When Jennifer Linn was diagnosed with sarcoma in 2004, she became a member of a distinct group. Roughly half of all cases of cancer in the United States share a certain quality—they are all classified as “rare.” Unfortunately, since they have been labeled as rare, these types of cancers have been historically understudied and underfunded—even though they account for a large portion of cancer-affected Americans.
As Linn battled the rare disease, she and her husband, Dave Linn, sought to centralize and strengthen efforts to find cures for rare cancers. Capitalizing on the spinning trend that was circulating throughout the U.S., the Linns founded Cycle for Survival in 2007—an indoor cycling event based in New York that is designed to fundraise, generate awareness, and create a community for those affected by rare cancers.
Linn, who was a patient at the Memorial Sloan Kettering Cancer Center, partnered with the organization and allocated 100 percent of funds raised by Cycle for Survival to Memorial Sloan Kettering for rare cancer research and clinical trials. Founded in 1884, Memorial Sloan Kettering is the world’s oldest and largest private cancer center, and was named number one in the United States for cancer treatment by U.S. News & World Report in 2014.
Although Jennifer lost her battle to cancer in 2011, Memorial Sloan Kettering continues to receive 100 percent of funds raised by Cycle for Survival, and is working continuously to find cures to a variety of rare cancers.
“There’s probably in total about 400 types of cancer, and many of them are not very common, but for each patient that’s the most important cancer—the one they have,” said Dr. David Solit, director of the Center for Molecular Oncology at Memorial Sloan Kettering. “So we need to figure out for all of these cancers, even if they’re rare, what is the biologic basis, and what is the best treatment.”
Solit, who first got involved with Cycle for Survival in memory of his sister-in-law, Cheryl, has gone on to participate in a number of events across the country over the past four years, often acting as a representative for MSK. This past weekend, Solit participated in his first Boston-based event at Equinox—Cycle for Survival’s founding partner—and described it as something you have to experience in order to understand fully its impact.
“It’s a real high energy event, and there’s a lot of enthusiasm and excitement and I think that becomes a little bit infectious,” Solit said. “People really appreciate that common goal of trying to get money raised for studying these cancer types.”
Cycle for Survival’s journey to Boston was catalyzed by the work of the Gallups, Lisa and Barry Jr., who were friends of the Linns and saw the demand for an event in Boston when Lisa was diagnosed with a rare cancer and realized that she had a lot of friends and family back home in the area who were eager to get involved. The pair—who are the children of Boston College associate athletics director Barry Gallup—started the team “FabuLisa,” which received donations from over one thousand individual donors and became the highest fundraising team for the event.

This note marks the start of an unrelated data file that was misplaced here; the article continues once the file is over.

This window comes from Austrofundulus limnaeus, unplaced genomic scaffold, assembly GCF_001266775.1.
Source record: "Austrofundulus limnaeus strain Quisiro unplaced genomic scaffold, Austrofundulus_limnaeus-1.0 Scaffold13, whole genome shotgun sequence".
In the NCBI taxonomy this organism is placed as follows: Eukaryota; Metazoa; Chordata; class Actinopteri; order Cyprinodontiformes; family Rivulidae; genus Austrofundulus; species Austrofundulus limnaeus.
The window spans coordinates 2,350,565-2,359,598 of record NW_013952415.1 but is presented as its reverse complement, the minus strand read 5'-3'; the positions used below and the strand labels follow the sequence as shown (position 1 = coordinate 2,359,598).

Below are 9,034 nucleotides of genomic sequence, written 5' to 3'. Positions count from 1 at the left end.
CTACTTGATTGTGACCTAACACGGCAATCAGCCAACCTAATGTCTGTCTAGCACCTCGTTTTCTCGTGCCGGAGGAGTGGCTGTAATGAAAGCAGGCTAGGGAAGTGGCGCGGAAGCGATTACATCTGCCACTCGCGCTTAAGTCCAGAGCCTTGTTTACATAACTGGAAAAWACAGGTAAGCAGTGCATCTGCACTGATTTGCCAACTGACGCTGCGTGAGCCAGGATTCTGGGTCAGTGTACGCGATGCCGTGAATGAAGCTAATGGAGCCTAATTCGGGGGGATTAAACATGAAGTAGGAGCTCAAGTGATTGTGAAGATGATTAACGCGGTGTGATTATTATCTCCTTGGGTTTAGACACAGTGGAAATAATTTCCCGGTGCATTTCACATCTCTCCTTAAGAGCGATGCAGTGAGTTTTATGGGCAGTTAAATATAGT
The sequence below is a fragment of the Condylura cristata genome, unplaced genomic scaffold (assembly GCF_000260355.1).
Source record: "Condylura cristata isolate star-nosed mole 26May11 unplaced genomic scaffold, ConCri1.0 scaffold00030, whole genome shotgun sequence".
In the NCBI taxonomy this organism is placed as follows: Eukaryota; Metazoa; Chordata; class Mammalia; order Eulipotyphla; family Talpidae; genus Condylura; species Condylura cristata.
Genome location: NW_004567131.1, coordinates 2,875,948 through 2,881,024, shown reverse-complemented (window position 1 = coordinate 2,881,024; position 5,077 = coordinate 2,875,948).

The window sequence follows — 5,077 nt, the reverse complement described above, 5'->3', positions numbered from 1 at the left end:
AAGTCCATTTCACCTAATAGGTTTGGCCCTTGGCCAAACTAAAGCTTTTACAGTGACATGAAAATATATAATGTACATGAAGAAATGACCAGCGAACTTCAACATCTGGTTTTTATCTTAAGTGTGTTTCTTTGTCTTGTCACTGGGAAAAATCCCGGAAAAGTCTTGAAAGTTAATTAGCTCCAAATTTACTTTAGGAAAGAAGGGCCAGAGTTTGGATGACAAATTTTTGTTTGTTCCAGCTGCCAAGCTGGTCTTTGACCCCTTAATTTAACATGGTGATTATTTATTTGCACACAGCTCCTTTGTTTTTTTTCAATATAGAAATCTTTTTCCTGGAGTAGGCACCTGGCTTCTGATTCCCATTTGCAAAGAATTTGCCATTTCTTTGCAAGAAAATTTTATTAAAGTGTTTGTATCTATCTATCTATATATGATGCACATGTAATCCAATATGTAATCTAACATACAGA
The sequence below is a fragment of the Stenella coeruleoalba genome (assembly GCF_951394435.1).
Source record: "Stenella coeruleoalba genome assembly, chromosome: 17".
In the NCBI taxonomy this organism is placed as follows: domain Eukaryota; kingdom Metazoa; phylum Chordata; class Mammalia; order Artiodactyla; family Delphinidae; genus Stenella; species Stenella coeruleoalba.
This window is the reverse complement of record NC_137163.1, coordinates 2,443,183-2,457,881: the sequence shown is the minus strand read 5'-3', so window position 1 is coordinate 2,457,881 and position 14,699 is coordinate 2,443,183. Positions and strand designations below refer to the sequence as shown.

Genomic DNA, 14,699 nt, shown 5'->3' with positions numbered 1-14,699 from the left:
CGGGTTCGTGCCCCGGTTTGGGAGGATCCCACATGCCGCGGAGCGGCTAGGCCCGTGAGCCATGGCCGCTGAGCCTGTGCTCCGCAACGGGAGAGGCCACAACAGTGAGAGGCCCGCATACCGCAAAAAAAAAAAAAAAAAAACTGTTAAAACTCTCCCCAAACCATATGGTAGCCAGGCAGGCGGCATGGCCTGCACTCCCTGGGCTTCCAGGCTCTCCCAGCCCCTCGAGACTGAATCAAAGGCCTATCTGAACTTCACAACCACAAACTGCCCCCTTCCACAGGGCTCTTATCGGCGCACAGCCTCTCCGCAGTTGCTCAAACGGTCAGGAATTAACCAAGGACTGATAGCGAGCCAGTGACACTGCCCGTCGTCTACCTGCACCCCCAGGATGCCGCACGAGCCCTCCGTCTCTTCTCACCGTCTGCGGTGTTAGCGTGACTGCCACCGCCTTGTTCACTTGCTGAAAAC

Although most events take place in Equinox centers when groups are too large or cannot make it to centers, Cycle for Survival will organize “Satellite Events.” At BC, an annual Satellite Event organized by Women’s Field Hockey Coach Ainslee Lamb aims to carry on the legacy of Lisa Gallup, who was a survivor until 2012. All varsity sports teams participate, and classes are taught by student instructors.
“It was definitely the best teaching experience of my life,” said Consuelo Garcia-Garcia, a spin instructor at BC. “It’s hard to describe, there’s just so much energy, not a silent moment in the class, and everyone was singing along.”
The BC community has provided “overwhelming” support for this cause, according to Gallup.
One of the elements that gives Cycle for Survival a personal touch is its practice of inviting speakers to come talk to cyclists in between classes. Representatives from Equinox, members of Cycle for Survival, doctors from MSK, and people shared their personal stories of cancer’s impact on lives.
“When you’re there and you listen to those speeches, you realize that everyone unfortunately is connected one way or another to cancer, and everyone has their own personal story,” Gallup said. “It can feel like a very lonely thing when you are going through it, but you realize there’s a whole community that’s also suffering, which in turn provides a lot of support.”
Featured Image Courtesy Of Cycle For Survival